A Conversation with Kori Schake


By MEGHAN BODETTE and THE POPULAR DISCOURSE EDITORIAL BOARD || August 31st, 2016

Experience. Insight. Taking the long view. In national security, few things matter more– and few people can provide perspective on them like Kori Schake can.

Schake’s experience in government spans multiple administrations and agencies. Her career includes time in the Office of the Secretary of Defense, as the director for Defense Strategy and Requirements on the National Security Council, and as the deputy director for policy planning at the State Department. She has seen the policy process firsthand from various viewpoints, at key moments in America’s post-Cold War history– and this week, Popular Discourse had the opportunity to reach out to her with three questions on some more current issues.

Popular Discourse: You, along with many other conservative national security experts, have signed a letter condemning Republican presidential nominee Donald Trump and promising not to work for him. Democratic nominee Hillary Clinton, meanwhile, is welcoming the support of disillusioned Republicans. Do you think this campaign trend will create opportunities for a more bipartisan approach to foreign policy if she is elected? What might that look like?

Kori Schake: It could, but it’s too soon to tell.  Because Clinton is getting conservative national security types for free — the campaign isn’t making any policy compromises to secure our support, she’s just benefitting from our abhorrence of Trump.  But a bipartisan policy would require her to give us reasons for supporting her policies. I’d love to see her stop talking nonsense about TPP as the bellwether.  Stop relying on Republican votes to deliver a trade deal that, if it’s not passed, will be both an economic and foreign policy debacle during her presidency.  

I also think we conservatives have a lot of work to do with our own voters, who have soured on internationalism, both economic and security.  Republican voters are actually more opposed to trade than are Democrats.  And, of course, it’s conservatives who’ve put Donald Trump on the masthead of the party of Lincoln.  It will be insufficient to ignore or repudiate their views; we actually need to win the argument about how engagement with the world benefits Americans.  Because we can’t have sensible bipartisan policies until we reestablish the basis for them on our own team.

PD: What do you see as the most important foreign policy challenge the United States faces in the short term– the next 5-10 years? What about in the long term–10+ years?

KS: I’d say the principal short term challenge is helping the American people to understand how the economy is changing.  Technology is sweeping through economies like a wildfire, and even with all its benefits, people are scared by the rate of change.  Not only are peoples’ jobs going away, entire professions are going away. People are right to be scared, and political leaders aren’t helping them find paths to new work.  We won’t be able to engage confidently in the world until we succeed at that, and there are lots of foreign policy problems that need our engagement if they are not to burgeon into crises or take directions damaging to our security and prosperity.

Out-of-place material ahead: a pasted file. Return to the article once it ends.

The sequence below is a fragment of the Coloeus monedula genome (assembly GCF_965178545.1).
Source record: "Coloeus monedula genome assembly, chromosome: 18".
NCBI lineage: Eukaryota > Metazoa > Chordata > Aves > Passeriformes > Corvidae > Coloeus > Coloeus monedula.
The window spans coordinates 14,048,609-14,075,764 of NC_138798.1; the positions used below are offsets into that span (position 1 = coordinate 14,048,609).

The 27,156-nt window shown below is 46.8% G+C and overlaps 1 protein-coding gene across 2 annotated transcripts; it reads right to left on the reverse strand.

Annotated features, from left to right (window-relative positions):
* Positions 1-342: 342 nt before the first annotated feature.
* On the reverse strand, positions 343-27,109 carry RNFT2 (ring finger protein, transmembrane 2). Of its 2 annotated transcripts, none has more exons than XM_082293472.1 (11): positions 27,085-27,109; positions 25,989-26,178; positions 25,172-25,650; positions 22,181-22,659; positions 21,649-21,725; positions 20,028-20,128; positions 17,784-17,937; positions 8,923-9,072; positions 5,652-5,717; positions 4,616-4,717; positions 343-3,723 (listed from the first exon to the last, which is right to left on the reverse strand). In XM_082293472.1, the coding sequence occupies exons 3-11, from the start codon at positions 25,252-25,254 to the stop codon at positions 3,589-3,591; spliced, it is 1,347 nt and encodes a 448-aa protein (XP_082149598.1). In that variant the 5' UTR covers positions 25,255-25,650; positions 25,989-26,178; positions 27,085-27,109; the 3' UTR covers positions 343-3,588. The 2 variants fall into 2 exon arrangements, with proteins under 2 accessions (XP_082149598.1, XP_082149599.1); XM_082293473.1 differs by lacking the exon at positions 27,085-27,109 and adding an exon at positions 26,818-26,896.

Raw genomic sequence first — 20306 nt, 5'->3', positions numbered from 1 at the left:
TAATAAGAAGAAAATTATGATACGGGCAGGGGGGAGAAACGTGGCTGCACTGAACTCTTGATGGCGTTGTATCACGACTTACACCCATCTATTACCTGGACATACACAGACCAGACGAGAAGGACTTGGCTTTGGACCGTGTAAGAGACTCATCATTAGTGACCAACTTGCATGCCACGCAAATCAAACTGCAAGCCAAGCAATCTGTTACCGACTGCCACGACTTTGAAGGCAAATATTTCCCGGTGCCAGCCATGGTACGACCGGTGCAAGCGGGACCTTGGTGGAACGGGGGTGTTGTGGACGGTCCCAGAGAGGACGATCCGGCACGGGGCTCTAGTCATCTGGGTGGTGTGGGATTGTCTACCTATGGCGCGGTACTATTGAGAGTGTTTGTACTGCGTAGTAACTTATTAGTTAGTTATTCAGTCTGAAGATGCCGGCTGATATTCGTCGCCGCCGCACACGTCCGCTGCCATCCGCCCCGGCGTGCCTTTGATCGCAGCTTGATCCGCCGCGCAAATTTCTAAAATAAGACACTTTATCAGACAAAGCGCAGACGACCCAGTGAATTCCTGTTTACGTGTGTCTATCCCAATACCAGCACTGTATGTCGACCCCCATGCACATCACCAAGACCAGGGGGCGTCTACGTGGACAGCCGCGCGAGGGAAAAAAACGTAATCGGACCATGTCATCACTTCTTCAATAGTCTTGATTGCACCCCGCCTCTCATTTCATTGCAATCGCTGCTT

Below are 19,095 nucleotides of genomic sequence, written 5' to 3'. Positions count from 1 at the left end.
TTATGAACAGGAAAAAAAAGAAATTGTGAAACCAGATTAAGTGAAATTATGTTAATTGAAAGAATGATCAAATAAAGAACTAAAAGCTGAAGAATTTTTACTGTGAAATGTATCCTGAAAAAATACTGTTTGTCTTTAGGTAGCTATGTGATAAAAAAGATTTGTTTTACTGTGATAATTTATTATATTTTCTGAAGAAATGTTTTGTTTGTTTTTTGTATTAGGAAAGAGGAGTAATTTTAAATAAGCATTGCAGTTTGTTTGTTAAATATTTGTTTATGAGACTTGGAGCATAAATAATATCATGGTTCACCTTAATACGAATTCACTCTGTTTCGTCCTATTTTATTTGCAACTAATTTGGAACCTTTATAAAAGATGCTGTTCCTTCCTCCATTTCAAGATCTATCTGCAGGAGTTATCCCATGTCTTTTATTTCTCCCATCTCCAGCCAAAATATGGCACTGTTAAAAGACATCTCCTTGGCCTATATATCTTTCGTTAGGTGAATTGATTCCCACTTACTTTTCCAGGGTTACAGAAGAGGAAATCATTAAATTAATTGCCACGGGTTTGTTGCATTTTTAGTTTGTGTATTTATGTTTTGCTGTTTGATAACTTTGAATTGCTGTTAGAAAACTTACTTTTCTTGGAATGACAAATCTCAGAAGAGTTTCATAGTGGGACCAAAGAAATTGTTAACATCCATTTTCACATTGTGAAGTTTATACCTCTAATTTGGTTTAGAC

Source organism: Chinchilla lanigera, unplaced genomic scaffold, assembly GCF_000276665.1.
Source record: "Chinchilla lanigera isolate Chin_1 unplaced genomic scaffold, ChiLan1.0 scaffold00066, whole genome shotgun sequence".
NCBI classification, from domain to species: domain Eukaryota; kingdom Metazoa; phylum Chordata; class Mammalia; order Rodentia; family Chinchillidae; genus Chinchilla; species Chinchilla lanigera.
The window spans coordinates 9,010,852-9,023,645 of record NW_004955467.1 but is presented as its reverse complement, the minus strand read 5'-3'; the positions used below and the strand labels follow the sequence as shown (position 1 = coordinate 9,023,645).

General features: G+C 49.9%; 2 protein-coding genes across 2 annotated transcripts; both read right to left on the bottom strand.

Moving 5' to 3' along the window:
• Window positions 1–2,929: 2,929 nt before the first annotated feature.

For the longer term, I worry that we’ve lost the art of building norms and institutions.  Post-Cold War triumphalism at the expense of our power led us to reject lots of modes of cooperation that, tiresome as the doing of them may be, are cost-effective ways for the U.S. to ensure international order and practice that are beneficial to us.  And President Obama’s just as guilty of it as Presidents Clinton and Bush and the Congresses they dealt with were — drone policy is just one example where we’ve over a decade conducted ourselves in ways we will find objectionable in others, yet we made no attempt to position ourselves for a future in which we weren’t the only possessors of the capability.  We don’t compromise enough with others, we don’t utilize the means they favor for getting things done, we don’t enshrine in law or institutions things we want to have done.  It’s drawing down reserves instead of building them up.

PD: What advice would you offer to young people hoping to work in foreign policy and national security?

KS: Don’t worry too much about failure.  I’m struck at the number of young professionals who are preoccupied with making a mistake that derails their career.  Failure is just data.  Don’t give it outsized importance — your career isn’t a medieval morality play.  And you aren’t the only person whose behavior is being judged in any given circumstance, so don’t preoccupy yourself.  Dust yourself off and get back to work.  If you’re tailoring your actions to prevent failure, you’ll sail too close to the shore to achieve all your talents can give.  And while I wouldn’t advise making as many mistakes as I have, it’s emboldening to outrun hostile fortune.  Give yourself license to take risks.

 

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